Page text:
A Dog's Tale - by Mark Twain
Then came the winter. One day I was standing a watch in the nursery.
That is to say, I was asleep on the bed. The baby was asleep in the
crib, which was alongside the bed, on the side next the fireplace. It
was the kind of crib that has a lofty tent over it made of gauzy stuff
that you can see through. The nurse was out, and we two sleepers were
alone. A spark from the wood-fire was shot out, and it lit on the slope
of the tent. I suppose a quiet interval followed, then a scream from the
baby awoke me, and there was that tent flaming up toward the ceiling!
Before I could think, I sprang to the floor in my fright, and in a second
was half-way to the door; but in the next half-second my mother's
farewell was sounding in my ears, and I was back on the bed again.
I reached my head through the flames and dragged the baby out by the
waist-band, and tugged it along, and we fell to the floor together in a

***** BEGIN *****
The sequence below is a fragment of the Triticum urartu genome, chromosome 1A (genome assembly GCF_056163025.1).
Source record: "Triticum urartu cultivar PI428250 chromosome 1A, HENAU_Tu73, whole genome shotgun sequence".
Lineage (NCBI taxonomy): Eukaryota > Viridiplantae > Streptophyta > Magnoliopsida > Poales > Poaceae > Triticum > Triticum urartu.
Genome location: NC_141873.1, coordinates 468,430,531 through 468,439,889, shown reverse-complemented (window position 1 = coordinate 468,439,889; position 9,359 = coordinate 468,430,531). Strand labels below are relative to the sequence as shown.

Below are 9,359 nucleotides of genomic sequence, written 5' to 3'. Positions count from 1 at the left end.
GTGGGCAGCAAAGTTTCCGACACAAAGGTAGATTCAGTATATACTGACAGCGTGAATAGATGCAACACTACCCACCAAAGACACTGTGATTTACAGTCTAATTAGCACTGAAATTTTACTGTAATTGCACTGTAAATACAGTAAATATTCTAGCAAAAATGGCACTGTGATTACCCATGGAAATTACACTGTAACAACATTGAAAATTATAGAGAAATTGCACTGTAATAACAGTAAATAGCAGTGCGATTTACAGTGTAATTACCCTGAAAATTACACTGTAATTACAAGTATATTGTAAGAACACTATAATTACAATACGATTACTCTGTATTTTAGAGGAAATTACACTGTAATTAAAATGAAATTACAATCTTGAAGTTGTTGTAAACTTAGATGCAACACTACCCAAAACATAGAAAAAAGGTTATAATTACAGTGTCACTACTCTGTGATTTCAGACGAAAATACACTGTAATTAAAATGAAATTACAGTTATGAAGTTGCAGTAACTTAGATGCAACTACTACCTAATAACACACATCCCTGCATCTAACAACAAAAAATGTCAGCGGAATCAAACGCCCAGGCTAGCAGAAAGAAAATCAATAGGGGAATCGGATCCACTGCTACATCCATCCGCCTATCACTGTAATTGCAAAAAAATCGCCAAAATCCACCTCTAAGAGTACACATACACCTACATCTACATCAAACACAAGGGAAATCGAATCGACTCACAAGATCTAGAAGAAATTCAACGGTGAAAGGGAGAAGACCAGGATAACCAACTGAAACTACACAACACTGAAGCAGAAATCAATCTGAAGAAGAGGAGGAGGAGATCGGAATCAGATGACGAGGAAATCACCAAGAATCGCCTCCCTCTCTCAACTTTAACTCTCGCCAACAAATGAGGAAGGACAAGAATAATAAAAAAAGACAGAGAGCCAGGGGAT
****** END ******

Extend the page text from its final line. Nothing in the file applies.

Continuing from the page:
cloud of smoke; I snatched a new hold, and dragged the screaming little
creature along and out at the door and around the bend of the hall, and
was still tugging away, all excited and happy and proud, when the
master's voice shouted:
Excerpt from chapter 3
"Begone you cursed beast!" and I jumped to save myself; but he was
furiously quick, and chased me up, striking furiously at me with his
cane, I dodging this way and that, in terror, and at last a strong blow
fell upon my left foreleg, which made me shriek and fall, for the moment,
helpless; the cane went up for another blow, but never descended, for the
nurse's voice rang wildly out, "The nursery's on fire!" and the master
rushed away in that direction, and my other bones were saved.